Experiment: Rigid Body Physics in Geometry Nodes

Rigid Body Simulation in Geometry Nodes

This is an experimental branch for testing rigid body simulation in geometry nodes. The general idea is to present rigid bodies, constraints, and other parts of the simulation as domain data with attributes, similar to other kinds of geometry.

Test branch can be found here: https://projects.blender.org/blender/blender/pulls/124093

This approach is quite different from an earlier test i made, which was a lot more object-based. That branch relied on a common physics world between objects, which requires complicated depsgraph relations to make sure geometry can synchronize with the physics world.

The new code is completely separate from existing Bullet integration in Blender. All aspects of the simulation are handled inside a new GeometryComponent, which keeps the code nicely compartmentalized and does not require substantial changes to existing geometry code.


What the system can do at this point:

  • Create rigid bodies, collision shapes, and constraints as elements in the physics component.
  • Advance the simulation by time steps.
  • Access properties of rigid bodies and constraints as attributes of the physics component.
  • Add forces, torque, and other effects dynamically.


Here’s a test of a cannonball hitting a brick wall. It’s using breakable constraints of each body to the world, which get activated by the collision.

How it works

All the physics data lives inside the geometry set, rather than a separate physics world inside the scene. Bodies and constraints are associated with the Point and Edge domains of the geometry respectively (dedicated domains for
bodies and constraints may be added later).

The geometry component can also store a physics world that is responsible for the actual simulation data. It’s ok to have bodies and constraints without a physics world in a component; this is usefull for creating bodies separately and then adding them into an existing world using a Join Geometry node.


Time-stepping the simulation happens with a simple “Time Step” node. This can be used in a Simulation Zone for conventional physics simulation within the scene timeline. It could also be used as a standalone node, e.g. for one-off collision detection. It could also be used in a Repeat Zone to execute a fixed number of simulation steps all at once, e.g. for a physics-based node tool.

The component defines a set of built-in attributes for the properties of rigid bodies. This ranges from basics like mass, position, velocity to more specialized features like rolling friction, sleeping thresholds and more. These properties of the underlying physics implementation (Bullet engine for the time being). To users they show up as attributes in the spreadsheet and can be accessed using existing techniques.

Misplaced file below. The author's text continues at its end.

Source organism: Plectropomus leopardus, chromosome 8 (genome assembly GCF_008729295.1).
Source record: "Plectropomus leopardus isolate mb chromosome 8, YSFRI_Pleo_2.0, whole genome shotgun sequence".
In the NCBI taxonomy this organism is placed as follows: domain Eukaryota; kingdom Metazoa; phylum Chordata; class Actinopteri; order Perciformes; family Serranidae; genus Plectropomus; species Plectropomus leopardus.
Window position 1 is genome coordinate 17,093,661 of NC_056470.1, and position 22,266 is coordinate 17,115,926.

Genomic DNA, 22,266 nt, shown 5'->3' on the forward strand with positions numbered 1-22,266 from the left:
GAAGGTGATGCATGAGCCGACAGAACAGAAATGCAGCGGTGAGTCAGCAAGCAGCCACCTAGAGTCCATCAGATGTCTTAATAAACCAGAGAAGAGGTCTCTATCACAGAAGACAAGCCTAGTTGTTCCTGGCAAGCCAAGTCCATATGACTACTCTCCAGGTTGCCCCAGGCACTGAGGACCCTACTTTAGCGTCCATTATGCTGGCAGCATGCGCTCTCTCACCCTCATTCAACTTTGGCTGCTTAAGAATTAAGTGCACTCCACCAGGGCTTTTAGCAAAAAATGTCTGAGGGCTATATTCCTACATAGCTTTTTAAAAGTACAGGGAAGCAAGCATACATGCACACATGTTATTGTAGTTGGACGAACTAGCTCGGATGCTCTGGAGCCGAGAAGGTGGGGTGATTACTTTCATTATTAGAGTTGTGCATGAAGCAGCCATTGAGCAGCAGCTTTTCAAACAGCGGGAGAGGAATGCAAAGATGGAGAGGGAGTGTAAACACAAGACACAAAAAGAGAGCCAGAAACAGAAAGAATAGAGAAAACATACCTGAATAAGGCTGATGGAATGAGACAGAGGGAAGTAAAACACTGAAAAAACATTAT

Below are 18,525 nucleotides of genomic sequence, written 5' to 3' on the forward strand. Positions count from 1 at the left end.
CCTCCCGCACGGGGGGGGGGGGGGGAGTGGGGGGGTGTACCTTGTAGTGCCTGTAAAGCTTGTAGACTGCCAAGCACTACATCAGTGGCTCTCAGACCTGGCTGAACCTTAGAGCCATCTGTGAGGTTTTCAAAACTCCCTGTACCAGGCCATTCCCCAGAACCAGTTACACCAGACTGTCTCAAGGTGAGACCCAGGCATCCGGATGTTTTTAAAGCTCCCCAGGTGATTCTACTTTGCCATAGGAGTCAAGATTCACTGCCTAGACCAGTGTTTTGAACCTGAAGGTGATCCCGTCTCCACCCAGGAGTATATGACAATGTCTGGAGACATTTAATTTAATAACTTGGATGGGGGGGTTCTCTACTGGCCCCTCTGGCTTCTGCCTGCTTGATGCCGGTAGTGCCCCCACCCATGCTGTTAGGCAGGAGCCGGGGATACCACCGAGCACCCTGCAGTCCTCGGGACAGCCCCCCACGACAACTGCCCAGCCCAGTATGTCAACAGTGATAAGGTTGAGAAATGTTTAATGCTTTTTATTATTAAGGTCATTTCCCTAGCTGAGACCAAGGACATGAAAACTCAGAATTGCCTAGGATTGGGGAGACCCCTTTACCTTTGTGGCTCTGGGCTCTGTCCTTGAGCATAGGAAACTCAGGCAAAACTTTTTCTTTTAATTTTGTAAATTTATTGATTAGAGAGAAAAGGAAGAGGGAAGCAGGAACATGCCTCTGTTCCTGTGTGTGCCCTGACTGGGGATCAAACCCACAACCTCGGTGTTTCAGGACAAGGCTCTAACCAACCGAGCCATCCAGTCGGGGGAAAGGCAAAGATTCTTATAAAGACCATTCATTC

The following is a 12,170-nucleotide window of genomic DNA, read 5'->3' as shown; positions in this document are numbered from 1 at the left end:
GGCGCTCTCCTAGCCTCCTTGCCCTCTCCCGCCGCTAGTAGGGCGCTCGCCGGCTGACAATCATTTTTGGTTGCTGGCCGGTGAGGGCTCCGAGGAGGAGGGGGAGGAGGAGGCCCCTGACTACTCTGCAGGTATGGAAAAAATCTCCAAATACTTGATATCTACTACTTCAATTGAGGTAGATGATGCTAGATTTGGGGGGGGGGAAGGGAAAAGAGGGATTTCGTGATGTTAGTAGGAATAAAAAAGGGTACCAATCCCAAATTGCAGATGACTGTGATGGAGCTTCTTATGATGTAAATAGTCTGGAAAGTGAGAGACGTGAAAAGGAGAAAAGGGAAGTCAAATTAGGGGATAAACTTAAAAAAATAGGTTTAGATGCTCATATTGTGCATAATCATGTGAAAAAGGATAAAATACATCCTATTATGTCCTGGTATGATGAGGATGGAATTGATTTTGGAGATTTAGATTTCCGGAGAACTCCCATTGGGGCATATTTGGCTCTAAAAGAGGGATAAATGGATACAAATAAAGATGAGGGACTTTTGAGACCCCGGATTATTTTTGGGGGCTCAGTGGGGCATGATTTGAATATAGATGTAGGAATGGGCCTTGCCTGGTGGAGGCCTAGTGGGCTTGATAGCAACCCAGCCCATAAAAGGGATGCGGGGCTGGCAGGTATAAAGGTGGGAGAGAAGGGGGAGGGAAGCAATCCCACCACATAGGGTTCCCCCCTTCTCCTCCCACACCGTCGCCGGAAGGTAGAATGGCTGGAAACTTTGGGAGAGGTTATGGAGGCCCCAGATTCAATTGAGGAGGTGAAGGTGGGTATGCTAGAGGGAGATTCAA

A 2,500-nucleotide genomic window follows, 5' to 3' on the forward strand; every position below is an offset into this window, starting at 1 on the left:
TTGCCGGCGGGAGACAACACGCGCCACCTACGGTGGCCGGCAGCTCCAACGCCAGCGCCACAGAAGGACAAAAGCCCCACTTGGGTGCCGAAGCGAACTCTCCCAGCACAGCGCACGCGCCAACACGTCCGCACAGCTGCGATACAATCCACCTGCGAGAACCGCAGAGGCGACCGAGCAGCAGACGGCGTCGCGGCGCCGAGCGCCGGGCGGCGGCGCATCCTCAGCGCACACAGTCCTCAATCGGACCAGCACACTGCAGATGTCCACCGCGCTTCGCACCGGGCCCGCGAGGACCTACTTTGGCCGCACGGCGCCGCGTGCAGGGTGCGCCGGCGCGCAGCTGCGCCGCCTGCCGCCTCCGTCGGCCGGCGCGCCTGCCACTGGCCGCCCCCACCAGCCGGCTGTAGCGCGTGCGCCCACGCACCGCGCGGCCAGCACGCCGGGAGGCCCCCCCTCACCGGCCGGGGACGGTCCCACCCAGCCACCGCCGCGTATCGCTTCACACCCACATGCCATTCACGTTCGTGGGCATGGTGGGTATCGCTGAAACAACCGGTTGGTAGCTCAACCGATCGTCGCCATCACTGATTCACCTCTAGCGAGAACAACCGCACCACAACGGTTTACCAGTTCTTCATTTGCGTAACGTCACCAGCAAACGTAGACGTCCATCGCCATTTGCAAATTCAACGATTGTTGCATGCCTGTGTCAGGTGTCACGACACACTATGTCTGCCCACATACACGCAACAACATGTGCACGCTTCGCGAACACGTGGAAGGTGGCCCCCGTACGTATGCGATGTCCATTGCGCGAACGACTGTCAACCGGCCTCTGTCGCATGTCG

In addition to built-in attributes that map to the Bullet btRigidBody instances there is also CustomData for bodies and constraints. This enables dynamic attributes associated with those domains.

Constraints are described in the edge domain, because they connect two rigid bodies each, which resembles the topology of an edge-mesh. Target bodies are identified by simple index attributes (pointers are used internally). Adding or removing bodies will automatically remap those indices. Constraints also function with only one valid body (index -1), in which case it gets constraint to a fixed point in object space.

Technical Challenges

There are some aspects of the design that require more attention.

No Copying of Physics Data

The physics world internally holds a lot of additional state for bodies, like broadphase pair caches, active contacts, and more. For this reason doing full copies of rigid bodies and re-inserting them into the world is not great for performance (and actively discouraged by the Bullet API).

The conventional data flow in geometry nodes leads to copies of data frequently being made (mostly optimized out by using implicit sharing):

  • Node output geometries are copied to linked node inputs. During the copy the component is usually immutable (2 concurrent users), but in simple pass-through chains becomes mutable again when the next node in the chain is executed.

  • Branching creates 2 permanent users of the geometry component, which makes a copy necessary. This applies even in “simple”, branches like Viewer nodes, where one branch is read-only.

  • Realizing instances makes a copy of the input data. This is of course correct for actually realizing instances but is also used in the case of joining geometries: the input geometries are copied, merged, and then the original data is released.

In the cases mentioned above additional copies of the physics data would be costly and technically unnecessary: the physics data is usually moved from one node to the next, adding and removing bodies, advancing the simulation, etc. To ensure physics data is never actually copied the component uses the following concepts:

  1. Physics data gets moved rather than copied when making it mutable.

    This means only the first copy has “real” physics data. Any subsequent copies will not be able to do simulation. This violates the design of geometry nodes somewhat, which treats all copies as equal. Which copy is “first” can be random, so node trees need to be constructed very carefully to avoid ambiguity.

  2. Physics data is cached after moving.

    When physics data is stolen by another geometry, the source will use a cache to provide read-only data. In this state the physics component becomes basically a point cloud with simple attributes.

While the system works as-is, a more robust and predictable solution is needed here.

Constraint Types

All constraints are treated equally as part of the Edge domain. Constraints are usually categorized by type (ball-and-socket, hinge, slider, cone-twist, etc.). This type is superficial: constraints can be described in terms of the generic 6DoF constraint, the type just makes it easier to understand the purpose and behavior of a constraint.

The constraint type attribute exists, but is read-only. Changing constraint types can be done with a special create_constraints function, but not by simply writing to an attribute. Since enums are not supported as attributes the constraint type is currently a plain integer, which is far from ideal. A node could be added to “translate” this value into something meaningful.